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Proving Poisson's equation in 2D

  1. Oct 3, 2011 #1
    1. The problem statement, all variables and given/known data

    Proving Poisson's equation in 2D

    Prove that in two dimensions:
    [tex]\nabla ^2 \ln \left| \vec{r} - \vec{r}_0 \right| = 2\pi \delta (\vec{r} - \vec{r}_0 ) [/tex]
    and use your findings to find a solution to:
    [tex]\nabla ^2 f(\vec{r}) =t(\vec{r})[/tex]

    where [tex]t(\vec{r})[/tex] is a an integrable function of continuous derivatives in (a,b).

    2. Relevant equations

    (shown above)

    3. The attempt at a solution

    Given

    [tex]\nabla ^2 \ln \left| \vec{r} - \vec{r}_0 \right| = 2\pi \delta (\vec{r} - \vec{r}_0 ) [/tex]

    Multiply both sides by [tex]t(\vec{r} - \vec{r}_0 ) [/tex] and integrate both sides in the 2D plane. On the left-hand side:

    [tex]\int \int t(\vec{r} - \vec{r}_0 ) \nabla ^2 \ln \left| \vec{r} - \vec{r}_0 \right| d^2 r = \int \int t(\vec{r ^{\prime}} ) \nabla ^2 \ln \left| \vec{r ^{\prime}} \right| d^2 r ^{\prime} = \int \int t(\vec{r ^{\prime}} ) \nabla ^2 \ln r ^{\prime} d^2 r ^{\prime} = \int \int t(\vec{r ^{\prime}} ) \frac{1}{\left( r^{\prime} \right) ^2} \frac{\partial}{\partial r^{\prime}} \left\{ \left( r^{\prime} \right) ^2 \left[ \frac{\partial}{\partial r^{\prime}} \ln r \right] \right\} d^2 r ^{\prime} = \int \int t(\vec{r ^{\prime}} ) \left[ \frac{1}{ \left( r^{\prime} \right) ^2 } \right] d^2 r ^{\prime} =\int _0 ^{\infty} \int _0 ^{2\pi} t(\vec{r ^{\prime}} ) \left[ \frac{1}{ \left( r^{\prime} \right) ^2 } \right] \left( r ^{\prime} d\phi ^{\prime} \right) d r ^{\prime} = 2\pi \int _0 ^{\infty} t(\vec{r ^{\prime}} ) \frac{d r ^{\prime}}{r ^{\prime}} = 2\pi \left[ \left. t(\vec{r ^{\prime}} ) \ln ( r ^{\prime} ) \right| _0 ^{\infty} - \int _0 ^{\infty} \ln ( r ^{\prime} ) t ^{\prime} (\vec{r ^{\prime}} ) \mbox{ } d r ^{\prime} \right] = 2\pi \left[ t(\vec{r _0}) - (-t(\vec{r _0})) \right] = 4\pi \mbox{ } t(\vec{r _0} )[/tex]

    we get an integrable function. On the right-hand side:

    [tex]\int \int t(\vec{r} - \vec{r}_0 ) \left[ 2\pi \mbox{ } \delta (\vec{r} - \vec{r}_0 ) \right] d ^2 r = \int \int t(\vec{r ^{\prime}} ) \left[ 2\pi \mbox{ } \delta (\vec{r ^{\prime}} ) \right] d ^2 r^{\prime} = \int _0 ^{\infty} \int _0 ^{2\pi} t(\vec{r ^{\prime}} ) \left[ 2\pi \mbox{ } \delta (\vec{r ^{\prime}} ) \right] \left( r ^{\prime} d\phi ^{\prime} \right) d r ^{\prime} = \int _0 ^{\infty} \int _0 ^{2\pi} t(\vec{r ^{\prime}} ) \left[ 2\pi \mbox{ } \frac{ \delta ( r ^{\prime} )}{ \pi \mbox{ } r ^{\prime}} \right] \left( r ^{\prime} d\phi ^{\prime} \right) d r ^{\prime} = 4\pi \int _0 ^{\infty} t(\vec{r ^{\prime}} ) \delta ( r ^{\prime} ) d r ^{\prime} = 4\pi \mbox{ } t(\vec{r _0} )[/tex]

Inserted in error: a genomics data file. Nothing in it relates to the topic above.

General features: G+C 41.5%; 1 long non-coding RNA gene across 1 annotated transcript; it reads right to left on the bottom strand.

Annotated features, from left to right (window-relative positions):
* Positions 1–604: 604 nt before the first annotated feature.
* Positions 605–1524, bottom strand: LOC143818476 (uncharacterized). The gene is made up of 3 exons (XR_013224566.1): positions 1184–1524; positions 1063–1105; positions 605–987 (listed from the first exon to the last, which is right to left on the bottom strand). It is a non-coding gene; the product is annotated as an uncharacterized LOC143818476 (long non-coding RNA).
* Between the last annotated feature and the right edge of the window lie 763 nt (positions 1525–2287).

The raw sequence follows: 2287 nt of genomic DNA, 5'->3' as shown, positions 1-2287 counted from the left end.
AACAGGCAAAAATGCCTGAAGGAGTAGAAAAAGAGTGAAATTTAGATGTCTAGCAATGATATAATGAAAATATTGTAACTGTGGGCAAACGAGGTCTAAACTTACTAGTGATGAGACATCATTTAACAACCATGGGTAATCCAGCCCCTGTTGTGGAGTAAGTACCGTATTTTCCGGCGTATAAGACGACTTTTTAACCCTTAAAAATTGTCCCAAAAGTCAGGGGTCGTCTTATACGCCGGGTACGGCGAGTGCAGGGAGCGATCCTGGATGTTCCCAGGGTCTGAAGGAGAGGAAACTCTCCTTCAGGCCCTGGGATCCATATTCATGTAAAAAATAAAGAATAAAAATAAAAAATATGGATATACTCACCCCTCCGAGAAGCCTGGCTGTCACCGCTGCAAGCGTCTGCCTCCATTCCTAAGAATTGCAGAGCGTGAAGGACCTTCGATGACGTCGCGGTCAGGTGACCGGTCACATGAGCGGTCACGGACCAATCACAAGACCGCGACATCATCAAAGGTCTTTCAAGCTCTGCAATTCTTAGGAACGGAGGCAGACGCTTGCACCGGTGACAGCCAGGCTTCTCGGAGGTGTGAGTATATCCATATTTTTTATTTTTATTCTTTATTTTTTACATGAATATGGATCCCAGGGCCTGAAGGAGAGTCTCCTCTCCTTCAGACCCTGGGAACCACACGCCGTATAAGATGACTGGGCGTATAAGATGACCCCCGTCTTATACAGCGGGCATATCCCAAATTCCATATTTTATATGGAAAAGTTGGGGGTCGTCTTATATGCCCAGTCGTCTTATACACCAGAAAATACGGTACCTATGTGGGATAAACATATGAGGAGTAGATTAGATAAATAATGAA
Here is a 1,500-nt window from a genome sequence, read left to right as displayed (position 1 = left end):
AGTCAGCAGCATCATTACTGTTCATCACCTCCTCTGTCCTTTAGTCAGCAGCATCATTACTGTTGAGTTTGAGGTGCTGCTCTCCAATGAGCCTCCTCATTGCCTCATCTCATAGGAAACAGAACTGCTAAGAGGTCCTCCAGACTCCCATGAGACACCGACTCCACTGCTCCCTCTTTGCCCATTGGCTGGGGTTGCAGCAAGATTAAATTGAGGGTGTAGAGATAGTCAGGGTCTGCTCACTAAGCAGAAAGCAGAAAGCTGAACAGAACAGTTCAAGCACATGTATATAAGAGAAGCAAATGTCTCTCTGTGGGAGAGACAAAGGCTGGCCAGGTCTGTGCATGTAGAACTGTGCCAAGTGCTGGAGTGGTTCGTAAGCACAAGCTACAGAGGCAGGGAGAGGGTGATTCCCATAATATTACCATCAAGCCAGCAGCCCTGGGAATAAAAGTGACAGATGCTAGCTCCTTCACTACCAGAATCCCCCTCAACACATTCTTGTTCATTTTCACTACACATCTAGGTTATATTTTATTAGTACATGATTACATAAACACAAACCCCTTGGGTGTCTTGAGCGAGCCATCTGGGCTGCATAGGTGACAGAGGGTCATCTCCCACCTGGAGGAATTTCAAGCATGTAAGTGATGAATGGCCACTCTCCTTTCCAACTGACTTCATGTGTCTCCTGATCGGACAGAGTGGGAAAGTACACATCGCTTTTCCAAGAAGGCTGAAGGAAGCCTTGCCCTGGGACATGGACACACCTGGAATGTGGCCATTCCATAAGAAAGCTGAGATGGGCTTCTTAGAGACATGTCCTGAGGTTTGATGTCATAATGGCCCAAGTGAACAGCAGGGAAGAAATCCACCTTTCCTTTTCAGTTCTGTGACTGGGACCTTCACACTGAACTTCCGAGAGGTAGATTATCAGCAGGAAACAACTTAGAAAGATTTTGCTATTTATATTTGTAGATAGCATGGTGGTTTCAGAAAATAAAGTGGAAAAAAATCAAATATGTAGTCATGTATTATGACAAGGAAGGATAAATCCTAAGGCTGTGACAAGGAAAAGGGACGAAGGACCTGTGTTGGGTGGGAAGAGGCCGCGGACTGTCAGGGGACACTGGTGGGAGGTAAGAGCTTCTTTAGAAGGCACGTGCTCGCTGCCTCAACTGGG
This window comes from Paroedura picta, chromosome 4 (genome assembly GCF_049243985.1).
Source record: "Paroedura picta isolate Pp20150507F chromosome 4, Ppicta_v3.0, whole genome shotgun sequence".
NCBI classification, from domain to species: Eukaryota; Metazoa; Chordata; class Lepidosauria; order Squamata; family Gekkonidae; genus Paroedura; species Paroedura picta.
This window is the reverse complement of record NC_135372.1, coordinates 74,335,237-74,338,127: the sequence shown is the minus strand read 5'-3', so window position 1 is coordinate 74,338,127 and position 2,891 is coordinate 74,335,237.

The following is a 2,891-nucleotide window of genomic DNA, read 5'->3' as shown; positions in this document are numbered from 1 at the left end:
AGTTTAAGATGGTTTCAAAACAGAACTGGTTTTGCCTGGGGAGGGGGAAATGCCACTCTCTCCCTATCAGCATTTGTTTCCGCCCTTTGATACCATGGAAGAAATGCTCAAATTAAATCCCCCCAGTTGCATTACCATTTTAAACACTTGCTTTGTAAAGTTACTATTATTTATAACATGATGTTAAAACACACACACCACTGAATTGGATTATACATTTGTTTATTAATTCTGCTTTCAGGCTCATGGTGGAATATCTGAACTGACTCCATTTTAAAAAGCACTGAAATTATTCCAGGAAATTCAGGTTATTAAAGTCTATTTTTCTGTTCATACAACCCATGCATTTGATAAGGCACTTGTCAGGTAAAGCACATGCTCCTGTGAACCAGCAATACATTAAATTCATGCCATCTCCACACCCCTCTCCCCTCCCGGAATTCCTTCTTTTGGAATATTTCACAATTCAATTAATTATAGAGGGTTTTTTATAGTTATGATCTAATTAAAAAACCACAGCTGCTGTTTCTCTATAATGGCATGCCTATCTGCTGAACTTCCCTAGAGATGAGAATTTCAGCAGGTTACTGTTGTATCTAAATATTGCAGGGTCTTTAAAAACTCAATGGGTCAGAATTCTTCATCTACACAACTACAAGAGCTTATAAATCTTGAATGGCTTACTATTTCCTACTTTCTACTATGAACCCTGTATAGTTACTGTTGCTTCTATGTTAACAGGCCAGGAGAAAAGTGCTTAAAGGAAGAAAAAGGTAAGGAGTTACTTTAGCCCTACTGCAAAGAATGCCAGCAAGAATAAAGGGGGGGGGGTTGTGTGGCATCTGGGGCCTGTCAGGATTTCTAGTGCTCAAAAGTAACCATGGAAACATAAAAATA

Note: I'm using the substitutions

    [tex]\vec{r^{\prime}}=\vec{r}-\vec{r_0}[/tex]

    and

    [tex]r^{\prime} = \left| \vec{r^{\prime}} \right|[/tex]

    The integration by parts on the left-hand side expansion assumes non-zero r-primes vanish, and I guess my main question at the moment is if that expression and its remainder are correct. In other words, is this:

    [tex]2\pi \int _0 ^{\infty} t(\vec{r ^{\prime}} ) \frac{d r ^{\prime}}{r ^{\prime}} = 2\pi \left[ \left. t(\vec{r ^{\prime}} ) \ln ( r ^{\prime} ) \right| _0 ^{\infty} - \int _0 ^{\infty} \ln ( r ^{\prime} ) t ^{\prime} (\vec{r ^{\prime}} ) \mbox{ } d r ^{\prime} \right] = 2\pi \left[ t(\vec{r _0}) - (-t(\vec{r _0})) \right] = 4\pi \mbox{ } t(\vec{r _0} )[/tex]

    right?

    For the second part, I only have:

    [tex]\nabla ^2 f(\vec{r}) =t(\vec{r})[/tex]

    [tex] f(\vec{r}) = \int \int d^2 r \mbox{ } t(\vec{r}) = \int _0 ^{\infty} \int _0 ^{2\pi} t(\vec{r}) (r \mbox{ } d\phi) \mbox{ }dr = 2\pi \int _0 ^{\infty} r \mbox{ } t(\vec{r}) \mbox{ } dr [/tex]

    and I think I'm supposed to get a delta function. I'm pretty sure I'm undoing the Laplacian incorrectly.

    Can someone help?
     
  2. jcsd
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